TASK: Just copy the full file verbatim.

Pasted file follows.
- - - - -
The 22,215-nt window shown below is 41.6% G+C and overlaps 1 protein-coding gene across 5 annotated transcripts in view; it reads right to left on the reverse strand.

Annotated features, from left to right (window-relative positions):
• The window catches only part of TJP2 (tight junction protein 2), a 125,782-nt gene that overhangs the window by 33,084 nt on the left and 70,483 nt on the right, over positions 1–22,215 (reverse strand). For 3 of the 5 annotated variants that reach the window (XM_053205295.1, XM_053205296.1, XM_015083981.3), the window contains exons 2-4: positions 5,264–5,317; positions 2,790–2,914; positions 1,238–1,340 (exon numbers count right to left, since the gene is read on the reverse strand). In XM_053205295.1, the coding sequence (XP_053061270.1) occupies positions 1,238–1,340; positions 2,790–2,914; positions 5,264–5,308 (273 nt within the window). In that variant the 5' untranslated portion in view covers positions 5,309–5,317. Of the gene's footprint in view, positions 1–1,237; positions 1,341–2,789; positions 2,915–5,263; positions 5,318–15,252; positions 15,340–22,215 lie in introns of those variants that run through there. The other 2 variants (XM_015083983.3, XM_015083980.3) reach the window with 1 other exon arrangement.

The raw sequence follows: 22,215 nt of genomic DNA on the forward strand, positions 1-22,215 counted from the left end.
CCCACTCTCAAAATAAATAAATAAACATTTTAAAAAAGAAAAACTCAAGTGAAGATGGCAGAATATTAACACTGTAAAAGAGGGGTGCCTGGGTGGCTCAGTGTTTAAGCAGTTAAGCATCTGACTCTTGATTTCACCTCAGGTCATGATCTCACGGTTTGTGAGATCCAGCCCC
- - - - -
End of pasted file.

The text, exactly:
The 22,215-nt window shown below is 41.6% G+C and overlaps 1 protein-coding gene across 5 annotated transcripts in view; it reads right to left on the reverse strand.

Annotated features, from left to right (window-relative positions):
• The window catches only part of TJP2 (tight junction protein 2), a 125,782-nt gene that overhangs the window by 33,084 nt on the left and 70,483 nt on the right, over positions 1–22,215 (reverse strand). For 3 of the 5 annotated variants that reach the window (XM_053205295.1, XM_053205296.1, XM_015083981.3), the window contains exons 2-4: positions 5,264–5,317; positions 2,790–2,914; positions 1,238–1,340 (exon numbers count right to left, since the gene is read on the reverse strand). In XM_053205295.1, the coding sequence (XP_053061270.1) occupies positions 1,238–1,340; positions 2,790–2,914; positions 5,264–5,308 (273 nt within the window). In that variant the 5' untranslated portion in view covers positions 5,309–5,317. Of the gene's footprint in view, positions 1–1,237; positions 1,341–2,789; positions 2,915–5,263; positions 5,318–15,252; positions 15,340–22,215 lie in introns of those variants that run through there. The other 2 variants (XM_015083983.3, XM_015083980.3) reach the window with 1 other exon arrangement.

The raw sequence follows: 22,215 nt of genomic DNA on the forward strand, positions 1-22,215 counted from the left end.
CCCACTCTCAAAATAAATAAATAAACATTTTAAAAAAGAAAAACTCAAGTGAAGATGGCAGAATATTAACACTGTAAAAGAGGGGTGCCTGGGTGGCTCAGTGTTTAAGCAGTTAAGCATCTGACTCTTGATTTCACCTCAGGTCATGATCTCACGGTTTGTGAGATCCAGCCCC